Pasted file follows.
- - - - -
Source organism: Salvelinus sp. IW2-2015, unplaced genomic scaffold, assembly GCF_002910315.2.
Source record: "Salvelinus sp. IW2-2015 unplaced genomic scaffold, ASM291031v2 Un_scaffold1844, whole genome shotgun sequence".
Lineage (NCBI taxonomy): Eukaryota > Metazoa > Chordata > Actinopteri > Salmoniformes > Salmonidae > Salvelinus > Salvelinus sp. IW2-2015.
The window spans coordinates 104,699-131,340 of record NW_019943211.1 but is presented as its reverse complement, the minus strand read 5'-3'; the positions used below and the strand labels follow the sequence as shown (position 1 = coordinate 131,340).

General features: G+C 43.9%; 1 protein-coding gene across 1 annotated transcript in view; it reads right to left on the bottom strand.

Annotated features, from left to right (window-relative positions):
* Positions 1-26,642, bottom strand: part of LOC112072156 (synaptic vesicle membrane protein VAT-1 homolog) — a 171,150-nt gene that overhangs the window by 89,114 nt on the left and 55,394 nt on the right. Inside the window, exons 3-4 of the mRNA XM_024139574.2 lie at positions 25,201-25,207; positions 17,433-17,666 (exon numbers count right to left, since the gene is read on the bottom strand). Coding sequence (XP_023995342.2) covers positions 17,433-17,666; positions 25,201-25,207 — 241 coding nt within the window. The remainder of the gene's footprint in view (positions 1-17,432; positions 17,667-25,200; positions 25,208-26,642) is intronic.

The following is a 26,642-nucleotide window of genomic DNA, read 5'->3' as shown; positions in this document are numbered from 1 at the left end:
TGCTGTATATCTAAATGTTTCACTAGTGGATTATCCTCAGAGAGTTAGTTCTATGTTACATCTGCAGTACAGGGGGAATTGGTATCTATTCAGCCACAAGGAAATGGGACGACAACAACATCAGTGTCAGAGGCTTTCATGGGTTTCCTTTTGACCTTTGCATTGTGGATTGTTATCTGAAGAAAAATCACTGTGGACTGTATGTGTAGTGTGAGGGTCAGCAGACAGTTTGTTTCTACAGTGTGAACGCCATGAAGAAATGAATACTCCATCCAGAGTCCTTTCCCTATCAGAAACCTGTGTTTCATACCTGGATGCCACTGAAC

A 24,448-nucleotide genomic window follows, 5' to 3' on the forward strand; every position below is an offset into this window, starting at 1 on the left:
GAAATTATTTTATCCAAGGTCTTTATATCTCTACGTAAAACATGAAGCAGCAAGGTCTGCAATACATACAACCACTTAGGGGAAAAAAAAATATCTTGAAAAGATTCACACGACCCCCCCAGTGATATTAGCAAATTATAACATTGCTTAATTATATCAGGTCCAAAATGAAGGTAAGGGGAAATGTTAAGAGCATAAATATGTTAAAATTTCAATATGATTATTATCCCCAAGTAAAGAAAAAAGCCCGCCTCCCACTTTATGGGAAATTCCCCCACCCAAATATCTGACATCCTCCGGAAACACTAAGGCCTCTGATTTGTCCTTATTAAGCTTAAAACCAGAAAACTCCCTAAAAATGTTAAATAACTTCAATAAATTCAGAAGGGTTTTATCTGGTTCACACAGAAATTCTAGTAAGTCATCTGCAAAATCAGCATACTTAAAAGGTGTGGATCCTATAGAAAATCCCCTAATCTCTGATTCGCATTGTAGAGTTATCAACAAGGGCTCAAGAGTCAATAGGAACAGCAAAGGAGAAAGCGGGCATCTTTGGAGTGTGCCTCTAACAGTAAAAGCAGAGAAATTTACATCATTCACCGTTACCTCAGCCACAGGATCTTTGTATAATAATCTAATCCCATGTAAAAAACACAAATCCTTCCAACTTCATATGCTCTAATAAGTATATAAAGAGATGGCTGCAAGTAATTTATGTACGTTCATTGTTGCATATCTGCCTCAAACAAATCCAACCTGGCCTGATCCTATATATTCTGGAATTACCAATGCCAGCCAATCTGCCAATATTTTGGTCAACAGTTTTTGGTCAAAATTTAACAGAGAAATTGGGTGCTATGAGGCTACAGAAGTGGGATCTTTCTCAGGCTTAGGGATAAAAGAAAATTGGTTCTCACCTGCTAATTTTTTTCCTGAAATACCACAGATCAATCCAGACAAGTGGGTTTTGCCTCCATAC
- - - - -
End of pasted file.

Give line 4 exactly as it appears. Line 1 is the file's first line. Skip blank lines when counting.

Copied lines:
The window spans coordinates 104,699-131,340 of record NW_019943211.1 but is presented as its reverse complement, the minus strand read 5'-3'; the positions used below and the strand labels follow the sequence as shown (position 1 = coordinate 131,340).